0.207

199900

880.6

390.7

1 271.3

632 391

0.201

200001

919.9

408.2

1 328.0

669 918

0.198

200102

965.8

428.6

1 394.4

711 740

0.196

200203 est

1 003.7

445.4

1 449.1

na

na

200304 est

1 044.8

463.6

1 508.4

na

na

Notes: est: estimate. na: not available. The table does not include spending under the roads to recovery program, which is shown in Table 2.

Sources: National Office of Local Government,(25) Submission to the Commonwealth Grants Commission Inquiry into the Local Government (Financial Assistance) Act 1995, p. 45 and Submission to the Inquiry Into Local Government by the House of Representatives Standing Committee on Economics, Finance and Public Administration, July 2002, p. 81. Reserve Bank statistical series, table G10. Budget Paper No. 3, 200304.

Table 1 also shows that assistance has fallen as a proportion of GDP since 199192. As noted, indexing assistance for population growth and the consumer price index maintains assistance in real per capita terms. While indexation has the effect of placing a 'floor' under the real value of assistance, it does not provide any increase in the real level of assistance even though real GDP is increasing.

The Australian Local Government Association argues that assistance should be increased and fixed at one per cent of total Commonwealth taxation receipts.(26) In 20012002, application of this proposal would have resulted in assistance of $1.498 billion compared with actual assistance of $1.394 billion.(27) However, under this proposal, the level of grants would depend on the level of economic activity and discretionary changes to taxation rates.

Interstate Distribution of Grants

General Purpose Grants

As noted, general purpose grants have been distributed among the States on an equal per capita basis since 198990, and the Commonwealth Grants Commission in 1991 concluded that it would not be appropriate to continue indefinitely this method of distribution as it departs from fiscal equalisation. This raises the question of whether the basis of distribution should be changed to one that results in fiscal equalisation.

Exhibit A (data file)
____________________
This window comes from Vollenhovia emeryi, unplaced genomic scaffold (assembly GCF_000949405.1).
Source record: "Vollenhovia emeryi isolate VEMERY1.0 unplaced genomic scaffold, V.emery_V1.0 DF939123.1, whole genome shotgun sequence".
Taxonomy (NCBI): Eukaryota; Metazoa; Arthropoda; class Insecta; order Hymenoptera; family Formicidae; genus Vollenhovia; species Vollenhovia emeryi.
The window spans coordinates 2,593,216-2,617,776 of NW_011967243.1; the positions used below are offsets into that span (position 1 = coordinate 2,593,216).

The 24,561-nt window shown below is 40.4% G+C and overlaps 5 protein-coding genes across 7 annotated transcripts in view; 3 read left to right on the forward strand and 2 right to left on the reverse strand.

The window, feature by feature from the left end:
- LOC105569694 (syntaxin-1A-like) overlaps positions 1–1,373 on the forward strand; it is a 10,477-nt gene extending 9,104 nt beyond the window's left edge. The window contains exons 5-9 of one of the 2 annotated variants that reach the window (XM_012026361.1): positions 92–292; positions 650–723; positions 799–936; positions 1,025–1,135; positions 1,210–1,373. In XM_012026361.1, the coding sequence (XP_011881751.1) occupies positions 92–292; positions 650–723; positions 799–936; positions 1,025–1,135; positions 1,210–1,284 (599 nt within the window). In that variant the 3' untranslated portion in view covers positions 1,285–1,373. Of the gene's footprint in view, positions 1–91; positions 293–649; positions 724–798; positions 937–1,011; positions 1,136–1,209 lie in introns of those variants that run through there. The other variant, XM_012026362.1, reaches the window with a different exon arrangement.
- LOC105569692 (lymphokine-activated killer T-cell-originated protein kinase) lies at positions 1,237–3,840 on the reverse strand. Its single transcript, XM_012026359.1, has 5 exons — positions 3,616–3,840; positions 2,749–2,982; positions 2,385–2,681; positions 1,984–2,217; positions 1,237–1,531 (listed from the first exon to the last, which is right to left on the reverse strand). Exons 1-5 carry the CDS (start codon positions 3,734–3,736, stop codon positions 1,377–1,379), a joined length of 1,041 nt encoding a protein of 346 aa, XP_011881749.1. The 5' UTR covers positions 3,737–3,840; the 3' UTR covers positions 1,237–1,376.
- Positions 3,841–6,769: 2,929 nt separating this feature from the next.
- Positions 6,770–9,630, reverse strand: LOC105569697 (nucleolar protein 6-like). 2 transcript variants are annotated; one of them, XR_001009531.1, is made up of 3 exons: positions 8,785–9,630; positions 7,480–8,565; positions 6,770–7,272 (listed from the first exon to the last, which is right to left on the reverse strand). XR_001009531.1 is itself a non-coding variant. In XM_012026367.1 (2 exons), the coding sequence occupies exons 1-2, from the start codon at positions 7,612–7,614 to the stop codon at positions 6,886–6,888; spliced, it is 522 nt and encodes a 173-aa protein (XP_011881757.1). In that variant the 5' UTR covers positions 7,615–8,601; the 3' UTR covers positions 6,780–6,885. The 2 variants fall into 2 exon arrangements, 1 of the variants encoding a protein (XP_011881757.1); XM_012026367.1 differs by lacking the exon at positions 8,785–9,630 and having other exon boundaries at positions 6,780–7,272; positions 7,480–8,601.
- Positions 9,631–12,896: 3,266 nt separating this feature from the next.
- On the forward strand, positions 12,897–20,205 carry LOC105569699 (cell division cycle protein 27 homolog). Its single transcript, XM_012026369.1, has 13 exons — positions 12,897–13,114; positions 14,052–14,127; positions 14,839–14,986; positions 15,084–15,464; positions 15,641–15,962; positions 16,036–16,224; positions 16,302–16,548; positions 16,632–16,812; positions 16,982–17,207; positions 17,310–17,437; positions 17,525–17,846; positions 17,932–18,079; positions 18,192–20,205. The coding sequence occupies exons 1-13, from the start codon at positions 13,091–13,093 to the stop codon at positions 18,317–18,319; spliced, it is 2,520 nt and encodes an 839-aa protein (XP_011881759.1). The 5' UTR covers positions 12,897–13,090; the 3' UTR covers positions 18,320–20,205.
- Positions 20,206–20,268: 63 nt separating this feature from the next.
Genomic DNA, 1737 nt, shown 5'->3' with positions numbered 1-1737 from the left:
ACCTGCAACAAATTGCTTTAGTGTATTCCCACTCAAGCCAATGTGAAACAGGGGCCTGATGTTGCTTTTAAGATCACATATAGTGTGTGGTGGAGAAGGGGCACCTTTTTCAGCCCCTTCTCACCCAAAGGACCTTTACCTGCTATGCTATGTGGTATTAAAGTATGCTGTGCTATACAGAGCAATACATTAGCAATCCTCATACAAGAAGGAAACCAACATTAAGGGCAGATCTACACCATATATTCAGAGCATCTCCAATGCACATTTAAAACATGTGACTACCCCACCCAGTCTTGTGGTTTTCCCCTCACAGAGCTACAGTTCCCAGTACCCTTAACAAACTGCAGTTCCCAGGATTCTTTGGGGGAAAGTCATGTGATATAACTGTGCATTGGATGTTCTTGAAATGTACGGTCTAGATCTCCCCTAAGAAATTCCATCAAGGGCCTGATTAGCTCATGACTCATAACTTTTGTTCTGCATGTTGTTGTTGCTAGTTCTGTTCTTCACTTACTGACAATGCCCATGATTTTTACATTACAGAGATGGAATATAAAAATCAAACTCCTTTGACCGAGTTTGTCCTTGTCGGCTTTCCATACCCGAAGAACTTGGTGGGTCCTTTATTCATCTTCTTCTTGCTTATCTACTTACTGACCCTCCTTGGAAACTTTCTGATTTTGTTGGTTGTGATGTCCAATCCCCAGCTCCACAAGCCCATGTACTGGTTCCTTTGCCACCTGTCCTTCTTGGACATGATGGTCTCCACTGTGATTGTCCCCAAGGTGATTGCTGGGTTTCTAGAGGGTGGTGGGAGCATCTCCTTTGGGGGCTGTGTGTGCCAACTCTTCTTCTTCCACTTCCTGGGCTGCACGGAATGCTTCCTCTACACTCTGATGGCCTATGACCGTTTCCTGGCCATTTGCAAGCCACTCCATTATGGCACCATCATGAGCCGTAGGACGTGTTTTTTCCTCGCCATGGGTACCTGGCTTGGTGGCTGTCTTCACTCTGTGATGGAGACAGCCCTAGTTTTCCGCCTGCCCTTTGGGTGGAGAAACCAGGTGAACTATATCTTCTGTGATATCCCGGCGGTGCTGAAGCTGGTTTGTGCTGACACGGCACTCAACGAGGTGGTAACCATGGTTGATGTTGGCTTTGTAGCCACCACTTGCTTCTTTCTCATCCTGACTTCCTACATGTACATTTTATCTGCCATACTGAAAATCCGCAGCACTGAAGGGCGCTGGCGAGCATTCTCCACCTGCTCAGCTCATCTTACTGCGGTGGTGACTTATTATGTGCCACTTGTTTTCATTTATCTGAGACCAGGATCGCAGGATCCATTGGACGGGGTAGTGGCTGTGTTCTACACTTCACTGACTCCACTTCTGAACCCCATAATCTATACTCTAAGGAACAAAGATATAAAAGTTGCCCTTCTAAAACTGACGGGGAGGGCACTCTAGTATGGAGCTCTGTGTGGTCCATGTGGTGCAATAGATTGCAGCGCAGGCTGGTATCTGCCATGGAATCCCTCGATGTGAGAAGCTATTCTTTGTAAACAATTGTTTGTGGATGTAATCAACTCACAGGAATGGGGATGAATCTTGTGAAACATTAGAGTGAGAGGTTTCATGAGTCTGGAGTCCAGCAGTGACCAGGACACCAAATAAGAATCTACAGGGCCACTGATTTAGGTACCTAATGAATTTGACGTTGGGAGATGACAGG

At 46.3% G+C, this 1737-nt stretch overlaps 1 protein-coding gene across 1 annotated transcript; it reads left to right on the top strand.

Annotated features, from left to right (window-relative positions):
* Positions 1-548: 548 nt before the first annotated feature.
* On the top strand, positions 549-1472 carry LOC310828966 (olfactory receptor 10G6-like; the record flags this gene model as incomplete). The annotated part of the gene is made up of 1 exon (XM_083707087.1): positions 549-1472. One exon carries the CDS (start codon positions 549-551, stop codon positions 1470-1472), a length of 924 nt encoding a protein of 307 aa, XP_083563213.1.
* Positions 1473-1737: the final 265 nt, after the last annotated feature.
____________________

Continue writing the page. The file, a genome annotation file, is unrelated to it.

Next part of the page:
A number of factors would have to be taken into account when considering moving from an equal per capita basis. The Commonwealth Grants Commission noted that these considerations included:

(i) The per capita basis of distribution is simple and predictable. An equalisation basis would be much more complex and would deliver less predictable outcomes, particularly in the early years.
(ii) A change to an equalisation system would entail extra administrative costs for both the Commonwealth and the States. These costs have to be considered in relation to the relatively small size of the pool.
(iii) A move to an equalisation basis would be very disruptive to local authorities in New South Wales and Victoria.(28)

The disruption attendant on a move towards equalisationthere would be winners and losersand uncertainties about outcomes militate against any attempt to adopt equalisation.

Identified Local Road Grants

Interstate Distribution

Because the interstate distribution of identified local road grants is based on the shares that prevailed when the grants were untied in 199192, the distribution is increasingly anachronistic. This distribution is based on the criteria in the Australian Land Transport Development Act 1988.

While there are no moves afoot to change the interstate distribution of road grants, and the terms of reference for the House of Representatives Committee inquiry do not specifically mention the interstate distribution, the then Minister for Regional Services, Territories and Local Government, the Hon. Wilson Tuckey, has stated:

Ideally, there should be a review of the fixed interstate shares for the local roads component of FAG's, agreed upon by the States and Territories at a Premiers' Conference in the early 1990s We will look to the Parliamentary inquiry for advice on whether to make changes to the interstate distribution of the local roads component of FAG's. Currently, no mechanism exists to periodically adjust the interstate local road shares in response to changes in local road responsibilities and changing demographics.

Combining Identified Road Grants and General Purpose Grants

Another issue is whether identified road grants should continue to be identified separately or combined with general purpose grants. As noted, the proposal that identified road grants be absorbed into general purpose grants with effect from 199596, and distributed among the States on an equal per capita basis, was rejected. No timetable has subsequently been proposed to absorb identified road grants into general purpose grants.

Views on the desirability of combining the two grants differ. On the one hand, the National Office of Local Government, for example, believes that:

local road infrastructure warrants separate identification because of the importance placed on it by local communities particularly in regional and rural Australia as well as the States and the Northern Territory and the Commonwealth Government.(29)

The Australian Local Government Association also does not favour combining the two pools: